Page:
Think stock exchange, firms urged
More Northern Ireland companies should consider getting listed on the London Stock Exchange, a conference has heard.
Mark Fahy, head of UK small and mid-cap companies at the LSE, said flotation could bring new liquidity and the advantage of new investors.
"The biggest unseen benefit is profile," Mr Fahy told delegates at the Queen's University event on alternative sources of capital.
He said he had discussed the benefits of flotation with Newry-based financial software firm First Derivatives, a plc since 2002.
"They have said to me that the plc badge meant they could deal in a different way with customers, suppliers and funders because the prestige of being a plc added so much."
Currently there are only three listed companies in Northern Ireland - UTV Media plc, digital camera maker Andor and First Derivatives. The last two are listed on the Alternative Investment Market, which is designed for smaller companies.
Hugh Cormican, managing director of medical imaging firm Cirdan Imaging and a co-founder of Andor, said there was a "real shortage" of start-up funding to get companies on a road which could end in an initial public offering (IPO).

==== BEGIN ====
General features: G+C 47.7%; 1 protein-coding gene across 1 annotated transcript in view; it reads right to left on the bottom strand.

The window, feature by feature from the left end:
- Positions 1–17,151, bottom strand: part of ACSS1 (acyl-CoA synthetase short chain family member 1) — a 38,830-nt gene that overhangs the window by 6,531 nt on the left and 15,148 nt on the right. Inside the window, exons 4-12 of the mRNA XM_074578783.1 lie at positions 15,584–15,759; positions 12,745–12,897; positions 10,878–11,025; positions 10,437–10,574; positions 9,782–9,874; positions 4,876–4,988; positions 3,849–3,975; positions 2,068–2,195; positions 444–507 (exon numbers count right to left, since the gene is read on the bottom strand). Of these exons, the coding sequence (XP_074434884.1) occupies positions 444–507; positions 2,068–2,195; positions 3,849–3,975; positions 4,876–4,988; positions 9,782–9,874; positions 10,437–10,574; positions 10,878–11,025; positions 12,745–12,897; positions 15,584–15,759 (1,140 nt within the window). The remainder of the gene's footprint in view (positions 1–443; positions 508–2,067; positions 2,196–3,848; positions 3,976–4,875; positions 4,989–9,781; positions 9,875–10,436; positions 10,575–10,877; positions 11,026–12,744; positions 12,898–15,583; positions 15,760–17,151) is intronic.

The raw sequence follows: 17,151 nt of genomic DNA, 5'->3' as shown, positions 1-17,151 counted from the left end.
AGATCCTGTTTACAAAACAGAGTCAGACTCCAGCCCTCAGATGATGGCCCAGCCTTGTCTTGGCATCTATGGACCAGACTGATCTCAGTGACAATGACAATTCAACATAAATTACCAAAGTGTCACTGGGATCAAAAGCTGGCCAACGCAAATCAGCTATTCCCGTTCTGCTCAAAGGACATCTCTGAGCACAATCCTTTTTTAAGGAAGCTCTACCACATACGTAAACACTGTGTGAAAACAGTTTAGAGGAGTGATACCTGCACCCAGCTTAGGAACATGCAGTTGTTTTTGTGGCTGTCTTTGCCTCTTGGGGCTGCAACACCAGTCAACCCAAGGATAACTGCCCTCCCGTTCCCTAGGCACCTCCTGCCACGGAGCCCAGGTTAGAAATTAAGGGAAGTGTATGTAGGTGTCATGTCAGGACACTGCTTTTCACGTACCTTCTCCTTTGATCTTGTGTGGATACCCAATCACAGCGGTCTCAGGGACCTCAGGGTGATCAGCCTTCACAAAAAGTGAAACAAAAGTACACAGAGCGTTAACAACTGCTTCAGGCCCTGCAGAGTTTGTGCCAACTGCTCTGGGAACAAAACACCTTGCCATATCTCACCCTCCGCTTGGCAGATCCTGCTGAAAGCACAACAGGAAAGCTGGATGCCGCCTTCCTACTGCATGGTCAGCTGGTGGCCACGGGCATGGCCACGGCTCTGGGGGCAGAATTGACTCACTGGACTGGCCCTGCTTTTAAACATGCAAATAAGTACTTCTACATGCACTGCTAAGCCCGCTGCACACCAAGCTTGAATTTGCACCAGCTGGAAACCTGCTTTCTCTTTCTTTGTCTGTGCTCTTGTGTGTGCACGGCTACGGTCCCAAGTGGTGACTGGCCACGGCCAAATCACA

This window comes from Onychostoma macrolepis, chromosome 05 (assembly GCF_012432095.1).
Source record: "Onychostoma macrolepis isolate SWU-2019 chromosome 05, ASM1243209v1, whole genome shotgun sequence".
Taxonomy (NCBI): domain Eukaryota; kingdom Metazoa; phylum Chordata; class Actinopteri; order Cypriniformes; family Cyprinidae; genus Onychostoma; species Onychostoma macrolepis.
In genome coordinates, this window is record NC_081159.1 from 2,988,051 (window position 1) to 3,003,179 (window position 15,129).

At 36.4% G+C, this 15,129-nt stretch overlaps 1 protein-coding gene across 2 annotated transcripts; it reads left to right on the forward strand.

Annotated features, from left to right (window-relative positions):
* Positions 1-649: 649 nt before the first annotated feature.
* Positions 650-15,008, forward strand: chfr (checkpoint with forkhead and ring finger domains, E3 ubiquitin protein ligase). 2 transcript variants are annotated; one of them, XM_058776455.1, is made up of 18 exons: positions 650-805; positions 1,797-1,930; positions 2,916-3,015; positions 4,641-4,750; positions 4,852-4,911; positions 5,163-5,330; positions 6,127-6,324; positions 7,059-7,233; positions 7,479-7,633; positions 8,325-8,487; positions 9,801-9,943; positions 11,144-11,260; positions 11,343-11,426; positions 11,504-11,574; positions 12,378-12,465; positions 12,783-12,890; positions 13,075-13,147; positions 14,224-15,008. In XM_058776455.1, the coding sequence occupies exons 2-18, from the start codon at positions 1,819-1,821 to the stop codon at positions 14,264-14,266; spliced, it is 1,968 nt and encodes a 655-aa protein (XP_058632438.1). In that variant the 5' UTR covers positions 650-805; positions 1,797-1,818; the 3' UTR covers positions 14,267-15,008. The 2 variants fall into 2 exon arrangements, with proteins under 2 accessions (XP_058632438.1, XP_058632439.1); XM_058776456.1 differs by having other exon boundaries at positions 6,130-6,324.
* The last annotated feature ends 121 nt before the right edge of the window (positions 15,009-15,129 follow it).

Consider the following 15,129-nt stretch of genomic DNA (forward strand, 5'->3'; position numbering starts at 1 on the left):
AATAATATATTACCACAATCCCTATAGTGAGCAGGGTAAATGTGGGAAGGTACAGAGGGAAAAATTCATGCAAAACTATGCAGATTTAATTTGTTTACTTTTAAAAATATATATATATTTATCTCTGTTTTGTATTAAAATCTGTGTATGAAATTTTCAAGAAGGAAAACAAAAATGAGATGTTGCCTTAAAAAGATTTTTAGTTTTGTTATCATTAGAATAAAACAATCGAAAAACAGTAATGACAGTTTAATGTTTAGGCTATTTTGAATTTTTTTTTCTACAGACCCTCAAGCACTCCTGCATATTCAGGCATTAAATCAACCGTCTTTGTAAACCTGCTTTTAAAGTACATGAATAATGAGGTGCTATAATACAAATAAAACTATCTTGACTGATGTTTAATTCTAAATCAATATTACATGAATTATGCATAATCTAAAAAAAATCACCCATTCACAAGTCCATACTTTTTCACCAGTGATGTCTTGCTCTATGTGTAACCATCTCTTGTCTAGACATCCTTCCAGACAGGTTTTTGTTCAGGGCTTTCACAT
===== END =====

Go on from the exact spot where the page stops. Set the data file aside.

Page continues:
He had been involved in a successful IPO for Andor in 2004, which started life as a Queen's spin-off company. That IPO had raised £4.5m.
He said he could dismiss the objections raised by companies to listing, and added: "There is not enough experience of it here and there is a mystique surrounding it, which is misplaced."
The serial entrepreneur said he agreed with the views of newly re-elected President Barack Obama, who had said his JOBS Act -making it easier for young companies to float - would "help entrepreneurs raise the capital they need to put Americans back to work".
He also referred to the continuing campaign for a cut in Northern Ireland's rate of corporation tax. "Corporation tax is the icing on the cake," Mr Cormican said. "Indigenous companies should be growing their business and taking it global and that's what you need to rebalance the economy."